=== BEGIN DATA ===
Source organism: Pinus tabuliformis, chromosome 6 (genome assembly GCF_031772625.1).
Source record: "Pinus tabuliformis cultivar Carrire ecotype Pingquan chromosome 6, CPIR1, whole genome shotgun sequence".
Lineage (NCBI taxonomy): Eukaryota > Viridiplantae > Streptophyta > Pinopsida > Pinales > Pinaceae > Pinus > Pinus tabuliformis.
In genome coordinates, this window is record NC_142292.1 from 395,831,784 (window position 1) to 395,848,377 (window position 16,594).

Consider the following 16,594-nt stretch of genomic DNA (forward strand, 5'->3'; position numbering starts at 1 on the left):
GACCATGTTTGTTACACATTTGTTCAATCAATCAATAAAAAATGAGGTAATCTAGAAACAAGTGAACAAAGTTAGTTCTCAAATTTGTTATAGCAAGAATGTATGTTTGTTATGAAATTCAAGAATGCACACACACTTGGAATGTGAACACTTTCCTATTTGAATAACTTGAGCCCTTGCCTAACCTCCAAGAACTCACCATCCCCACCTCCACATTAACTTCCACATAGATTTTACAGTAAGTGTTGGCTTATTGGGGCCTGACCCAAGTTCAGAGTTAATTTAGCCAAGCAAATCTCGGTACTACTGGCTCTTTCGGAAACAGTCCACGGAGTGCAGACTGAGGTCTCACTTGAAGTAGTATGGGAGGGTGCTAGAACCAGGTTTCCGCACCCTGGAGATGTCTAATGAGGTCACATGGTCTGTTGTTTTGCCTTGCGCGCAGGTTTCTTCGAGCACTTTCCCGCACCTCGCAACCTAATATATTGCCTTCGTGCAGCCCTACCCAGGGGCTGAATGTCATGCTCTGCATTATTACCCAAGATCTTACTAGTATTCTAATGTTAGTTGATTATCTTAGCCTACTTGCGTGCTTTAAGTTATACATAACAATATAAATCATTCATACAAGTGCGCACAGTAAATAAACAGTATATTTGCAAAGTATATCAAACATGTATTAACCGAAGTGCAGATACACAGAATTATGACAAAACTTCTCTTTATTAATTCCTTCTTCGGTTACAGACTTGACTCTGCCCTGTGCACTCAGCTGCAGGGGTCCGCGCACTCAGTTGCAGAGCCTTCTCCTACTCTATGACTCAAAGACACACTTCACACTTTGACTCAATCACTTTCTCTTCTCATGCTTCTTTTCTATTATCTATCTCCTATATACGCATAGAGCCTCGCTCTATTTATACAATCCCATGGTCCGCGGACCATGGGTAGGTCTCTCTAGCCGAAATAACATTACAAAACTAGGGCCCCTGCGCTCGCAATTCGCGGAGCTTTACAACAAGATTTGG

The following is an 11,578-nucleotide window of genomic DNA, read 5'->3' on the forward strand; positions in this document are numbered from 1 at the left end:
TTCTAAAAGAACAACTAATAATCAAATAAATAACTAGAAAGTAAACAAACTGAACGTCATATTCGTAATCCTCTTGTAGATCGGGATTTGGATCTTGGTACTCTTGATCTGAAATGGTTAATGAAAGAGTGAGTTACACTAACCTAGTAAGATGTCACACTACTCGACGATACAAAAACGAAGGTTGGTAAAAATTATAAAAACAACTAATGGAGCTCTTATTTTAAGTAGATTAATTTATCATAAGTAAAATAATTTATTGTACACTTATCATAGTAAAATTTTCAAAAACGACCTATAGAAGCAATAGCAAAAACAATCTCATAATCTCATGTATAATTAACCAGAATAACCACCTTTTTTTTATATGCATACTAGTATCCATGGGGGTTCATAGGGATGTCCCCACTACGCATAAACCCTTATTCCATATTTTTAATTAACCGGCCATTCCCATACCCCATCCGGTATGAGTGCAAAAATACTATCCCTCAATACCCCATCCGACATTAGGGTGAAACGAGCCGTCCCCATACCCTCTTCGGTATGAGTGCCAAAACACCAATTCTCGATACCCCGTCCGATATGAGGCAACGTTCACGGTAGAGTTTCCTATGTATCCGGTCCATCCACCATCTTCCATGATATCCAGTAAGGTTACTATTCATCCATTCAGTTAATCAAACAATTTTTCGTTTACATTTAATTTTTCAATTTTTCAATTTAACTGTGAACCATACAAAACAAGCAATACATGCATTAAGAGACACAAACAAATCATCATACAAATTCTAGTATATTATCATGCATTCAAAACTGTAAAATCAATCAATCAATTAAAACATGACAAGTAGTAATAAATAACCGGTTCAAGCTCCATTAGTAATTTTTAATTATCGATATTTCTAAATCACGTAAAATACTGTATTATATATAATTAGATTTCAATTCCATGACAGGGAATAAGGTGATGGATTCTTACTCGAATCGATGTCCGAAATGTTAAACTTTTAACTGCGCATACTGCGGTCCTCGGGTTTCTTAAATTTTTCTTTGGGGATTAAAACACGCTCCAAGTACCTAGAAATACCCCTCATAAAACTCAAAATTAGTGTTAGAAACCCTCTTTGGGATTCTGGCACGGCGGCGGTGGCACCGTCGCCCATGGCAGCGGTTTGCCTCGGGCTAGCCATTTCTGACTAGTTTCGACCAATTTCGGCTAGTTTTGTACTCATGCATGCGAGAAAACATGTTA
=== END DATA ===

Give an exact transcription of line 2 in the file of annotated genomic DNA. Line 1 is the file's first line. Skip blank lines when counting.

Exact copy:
Source record: "Pinus tabuliformis cultivar Carrire ecotype Pingquan chromosome 6, CPIR1, whole genome shotgun sequence".